Monastic Reform and Cluniac Spirituality

  • Raffaello Morghen
Part of the Readings in European History book series (SEURH)


Although there is a vast amount of literature on monastic reform in the tenth century, it can justifiably be claimed, as has been stated recently, that the movement has not been depicted in its true light in the general history of the period.


Eleventh Century Religious Revival Christian Society Monastic Order Religious Piety 
These keywords were added by machine and not by the authors. This process is experimental and the keywords may be updated as the learning algorithm improves.


Unable to display preview. Download preview PDF.

Unable to display preview. Download preview PDF.


  1. 1.
    Raffaello Morghen from ‘Riforma monastica e Spiritualità cluniacense’, in Spiritualità Cluniacense, Convegni del Centro di Studi sulla spiritualità medievale, 1958 (Todi, 1960) pp. 33–56. Ed.]Google Scholar
  2. 2.
    Among recent historical work on the origins of Cluniac monasticism particular mention may be made of two accounts: J. F. Lemarignier, ‘Structures monastiques et structures politiques dans la France, de la fin du Xe et du début de XIe siècle’, and Dom K. Hallinger, ‘Progressi e problemi della ricerca sulla riforma pre-gregoriana’, both papers printed in Il Monachesimo nell’Alto Medioevo e la formazione della civiltà occidentale, Settimana di studio del C.I. St. sull’A. medioevo, IV (Spoleto, 1957) 357 ff. and 257 ff. See also the article by Dom Hallinger [translated below, pp. 29 ff. Ed.], which gives valuable and extensive information. Notwithstanding Lemarignier’s important contribution to the problem, the underlying research still appears to be too rigidly orientated towards the possibility of political interpretations of spiritual phenomena, whereas the variety of developments reveals a complexity of determining causes. Dom Hallingers by contrast, makes acute observations on the concept of monastic reform, though he tends to limit them to a critique of the Marxist interpretation of Cluniac monasticism propounded by E. Werner. Dom Philibert Schmitz has emphasised, with considerable scholarship, the undoubted influence of Benedict of Aniane on the reform of the monastic order, especially as regards the introduction of certain liturgical innovations subsequently accepted as part of the Benedictine tradition. I would not be prepared to subscribe, as I think Dom Philibert Schmitz does, to the thesis of Naberhaus in his biography Benedikt von Aniane, Werke und Persönlichkeit (Münster, 1930), where he attributes a radical, decisive importance to the reform of 817 as regards the ‘whole destiny of western monasticism’.Google Scholar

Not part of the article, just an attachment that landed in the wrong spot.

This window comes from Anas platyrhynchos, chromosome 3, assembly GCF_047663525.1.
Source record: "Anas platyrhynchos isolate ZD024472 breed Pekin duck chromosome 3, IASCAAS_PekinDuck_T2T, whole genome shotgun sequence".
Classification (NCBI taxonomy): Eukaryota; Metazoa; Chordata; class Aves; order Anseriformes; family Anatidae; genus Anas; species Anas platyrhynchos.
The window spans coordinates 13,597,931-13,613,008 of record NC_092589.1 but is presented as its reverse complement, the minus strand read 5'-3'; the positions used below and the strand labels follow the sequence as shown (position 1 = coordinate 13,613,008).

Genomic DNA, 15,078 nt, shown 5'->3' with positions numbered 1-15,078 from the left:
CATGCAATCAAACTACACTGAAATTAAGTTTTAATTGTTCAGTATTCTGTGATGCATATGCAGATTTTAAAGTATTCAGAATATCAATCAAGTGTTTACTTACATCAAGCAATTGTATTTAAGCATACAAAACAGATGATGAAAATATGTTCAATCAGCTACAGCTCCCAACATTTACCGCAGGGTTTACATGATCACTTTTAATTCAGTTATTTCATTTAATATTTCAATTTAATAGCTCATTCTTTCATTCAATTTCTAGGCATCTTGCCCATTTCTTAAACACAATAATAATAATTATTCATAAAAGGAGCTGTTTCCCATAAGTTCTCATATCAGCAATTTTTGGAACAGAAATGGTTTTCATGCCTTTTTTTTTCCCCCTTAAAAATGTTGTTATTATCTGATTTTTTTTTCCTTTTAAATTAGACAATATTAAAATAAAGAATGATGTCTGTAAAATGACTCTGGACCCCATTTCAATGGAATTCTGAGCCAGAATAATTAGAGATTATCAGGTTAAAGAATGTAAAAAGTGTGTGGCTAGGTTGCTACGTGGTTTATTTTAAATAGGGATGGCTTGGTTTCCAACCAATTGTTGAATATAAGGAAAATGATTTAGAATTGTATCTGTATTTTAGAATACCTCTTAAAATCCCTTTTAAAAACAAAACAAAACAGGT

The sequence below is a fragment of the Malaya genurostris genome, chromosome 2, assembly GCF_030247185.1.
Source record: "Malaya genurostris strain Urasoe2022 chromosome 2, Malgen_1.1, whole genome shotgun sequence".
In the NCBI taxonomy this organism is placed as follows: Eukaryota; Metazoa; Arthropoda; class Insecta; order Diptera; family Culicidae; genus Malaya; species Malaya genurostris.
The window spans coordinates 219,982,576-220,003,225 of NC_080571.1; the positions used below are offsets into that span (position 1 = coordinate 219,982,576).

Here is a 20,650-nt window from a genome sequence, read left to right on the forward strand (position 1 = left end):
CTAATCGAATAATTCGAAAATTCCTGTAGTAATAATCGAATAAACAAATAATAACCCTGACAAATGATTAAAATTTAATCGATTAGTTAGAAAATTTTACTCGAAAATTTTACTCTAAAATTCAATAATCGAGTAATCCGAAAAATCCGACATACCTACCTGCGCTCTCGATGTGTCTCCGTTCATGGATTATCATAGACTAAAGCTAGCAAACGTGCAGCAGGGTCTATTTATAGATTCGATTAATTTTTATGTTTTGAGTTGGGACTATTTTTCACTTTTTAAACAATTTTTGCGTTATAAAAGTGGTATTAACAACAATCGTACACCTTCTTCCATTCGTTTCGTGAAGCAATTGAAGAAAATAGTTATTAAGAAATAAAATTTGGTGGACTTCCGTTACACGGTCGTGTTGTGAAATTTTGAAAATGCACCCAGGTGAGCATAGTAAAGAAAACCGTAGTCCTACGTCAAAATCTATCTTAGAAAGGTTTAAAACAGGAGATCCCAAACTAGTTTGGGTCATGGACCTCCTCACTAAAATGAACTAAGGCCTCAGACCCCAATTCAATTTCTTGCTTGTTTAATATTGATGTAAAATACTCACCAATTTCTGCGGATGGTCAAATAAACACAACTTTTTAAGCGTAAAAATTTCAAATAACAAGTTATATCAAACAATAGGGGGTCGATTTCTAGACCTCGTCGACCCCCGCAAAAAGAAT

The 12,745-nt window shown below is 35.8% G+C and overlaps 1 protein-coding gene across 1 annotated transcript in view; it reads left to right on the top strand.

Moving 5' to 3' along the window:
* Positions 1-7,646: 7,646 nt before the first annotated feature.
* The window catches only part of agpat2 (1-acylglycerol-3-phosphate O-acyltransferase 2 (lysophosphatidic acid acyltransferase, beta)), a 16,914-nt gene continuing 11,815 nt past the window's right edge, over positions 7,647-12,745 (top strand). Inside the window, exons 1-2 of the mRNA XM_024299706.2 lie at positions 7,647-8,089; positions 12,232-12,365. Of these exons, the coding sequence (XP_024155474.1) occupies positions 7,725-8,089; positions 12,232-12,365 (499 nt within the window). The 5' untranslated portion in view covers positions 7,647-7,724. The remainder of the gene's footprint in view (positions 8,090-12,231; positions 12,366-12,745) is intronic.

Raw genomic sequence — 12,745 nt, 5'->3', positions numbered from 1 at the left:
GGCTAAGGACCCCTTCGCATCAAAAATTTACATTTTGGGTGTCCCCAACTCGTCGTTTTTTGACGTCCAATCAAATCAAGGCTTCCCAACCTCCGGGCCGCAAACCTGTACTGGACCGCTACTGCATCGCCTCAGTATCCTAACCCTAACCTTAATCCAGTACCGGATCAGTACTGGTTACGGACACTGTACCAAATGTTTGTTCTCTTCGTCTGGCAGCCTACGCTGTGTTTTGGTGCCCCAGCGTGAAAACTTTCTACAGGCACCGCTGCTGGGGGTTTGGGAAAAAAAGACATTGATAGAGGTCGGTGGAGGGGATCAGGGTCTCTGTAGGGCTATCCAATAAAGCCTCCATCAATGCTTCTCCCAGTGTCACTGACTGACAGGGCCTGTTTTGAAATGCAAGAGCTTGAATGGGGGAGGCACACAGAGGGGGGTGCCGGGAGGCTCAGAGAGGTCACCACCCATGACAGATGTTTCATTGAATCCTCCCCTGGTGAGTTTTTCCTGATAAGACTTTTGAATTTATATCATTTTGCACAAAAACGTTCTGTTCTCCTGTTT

3. 1.
    A. Fliche, La Réforme gregorienne (Louvain and Paris, 1924, 1925, 1937) 46.Google Scholar
  4. See also R. Morghen, ‘Questioni Gregoriani’, in Archivio della R. Deputazione Romana di St. patria, LXV, vol. VIII (1942).Google Scholar
  5. 1.
    E. Sackur, Die Cluniacenser in ihrer kirchlichen and allgemeingeschichtlichen Wirksamkeit, 2 vols (Halle, 1892–4); Hallinger, ‘Progressi e problemi’ (see above, n. 2) p. 258.Google Scholar
  6. 1.
    Odo, Occupatio, ed. A. Svoboda (Leipzig, 1900) lib. VI, V. 745: ‘Nam liquet aecclesiam regum lactare mamillam.’Google Scholar
  7. 1.
    G. Falco, ‘La crisi dell’autorità e to sforzo della ricostruzione in Italia’, in I problemi comuni dell’Europa post-carolingia, Settimana di studio del C.I. St. sull’A. medioevo, II (Spoleto, 1955) 39.Google Scholar

Copyright information

© Palgrave Macmillan, a division of Macmillan Publishers Limited 1971

Authors and Affiliations

  • Raffaello Morghen

There are no affiliations available

Personalised recommendations